Many of its residents are college students who have come from all over the state and the country to attend WWU and enjoy the easy-access to nature. They and the city’s other inhabitants live throughout sprawling residential areas that surround a small downtown quarter.

Downtown Bellingham is a pleasant little burg. It’s jam packed with shopping, restaurants, and bars, and from some vantages offers a great view of the bay.

Though generally slower during the week, the weekend bar scene can be pretty happening. The 130 year old Horseshoe Café is open 24 hours a day, offering drinks and pub food. Dives like the Grand or Cap Hansen’s fill up on an almost nightly basis. And Bellingham enjoys a fairly thriving music scene, with local and touring acts playing in large venues like the Shakedown and the Wild Buffalo, and up-and-coming musicians playing at smaller rooms like the Green Frog and the Cabin Tavern.

Bellingham is also increasingly famous for its beer. Tap and bottle houses like the Green Frog, Elizabeth Station, and the Copper Hog are all local mainstays, and the region boasts a slew of breweries, most notably Boundary Bay, Kulshan, and Chuckanut.

Take a Ride, Enjoy the View

Speaking of Chuckanut, winding south out of Bellingham and into the lowland farms of the Skagit Valley stretches what is undeniably one of the most scenic drives on the planet—Chuckanut Drive. It’s both a functional if somewhat meandering way to get where you’re going, and if you’ve got no place to be, a highly enjoyable way to spend half an hour or so.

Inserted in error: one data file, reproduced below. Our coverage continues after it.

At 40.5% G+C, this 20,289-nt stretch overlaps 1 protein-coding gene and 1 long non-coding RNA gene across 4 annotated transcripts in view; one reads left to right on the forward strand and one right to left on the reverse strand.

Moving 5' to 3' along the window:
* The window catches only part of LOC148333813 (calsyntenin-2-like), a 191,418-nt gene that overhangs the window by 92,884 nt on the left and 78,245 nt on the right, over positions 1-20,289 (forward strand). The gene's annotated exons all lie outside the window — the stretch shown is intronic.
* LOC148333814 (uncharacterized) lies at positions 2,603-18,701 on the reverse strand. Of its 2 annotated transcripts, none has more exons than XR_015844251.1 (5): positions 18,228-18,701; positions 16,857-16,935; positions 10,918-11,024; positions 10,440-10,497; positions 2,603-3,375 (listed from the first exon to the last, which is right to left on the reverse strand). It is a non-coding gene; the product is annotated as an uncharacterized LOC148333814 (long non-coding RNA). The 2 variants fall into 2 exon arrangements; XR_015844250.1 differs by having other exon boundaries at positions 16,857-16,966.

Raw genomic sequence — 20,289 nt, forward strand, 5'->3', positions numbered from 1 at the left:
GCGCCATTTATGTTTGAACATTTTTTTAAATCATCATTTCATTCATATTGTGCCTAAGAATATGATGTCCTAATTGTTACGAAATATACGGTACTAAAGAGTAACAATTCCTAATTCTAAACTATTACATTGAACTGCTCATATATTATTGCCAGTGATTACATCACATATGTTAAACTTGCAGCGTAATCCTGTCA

Chuckanut Drive hugs the coastline, providing fantastic views of the Puget Sound and San Juan Islands to the west, and if you’re there at the right time of day, a sunset that puts nearly all others to shame. To the east the road is flanked by the Blanchard Mountain, which is covered by a series of trails such as Oyster Dome, a six mile loop that races upwards 900 feet to the Samish Overlook, from which one is afforded yet-another unparalleled vantage point.

The drive is also dotted by popular restaurants like the Oyster Bar and Chuckanut Manor, which are both renowned for their upscale dining and fantastic views. Over the years I’ve enjoyed many a drive up and down Chuckanut. I’ve parked with friends and made my way down to hidden clearings where I’ve watched meteor showers and listened to the trains go by.

Forget the freeway—Chuckanut Drive is the perfect way to enter and leave Bellingham. For all practical purposes, it’s just another road. But there’s something special about it. Something about the fact that it provides such easy access to nature, recreation, wildlife, good food, and great scenery. Something about its laidback atmosphere.

A lot of my friends who moved to Bellingham years ago did so without the intention of staying, but in the end they never left. And those who did leave or who only just go occasionally to visit are always drawn back, again and again.

Maybe it’s the people, or maybe it’s the atmosphere. Or maybe it’s simply because that glorious drive never gets old.

Whatever the reason, it’s undeniable to any who have been there that there’s something special about Bellingham. When the world goes wrong and things go crashing down every place else, I have a feeling that the people of Bellingham will be just fine, that they’ll keep on going powered by their organic gardens, their self-jarred goods, and their affinity for homebrew.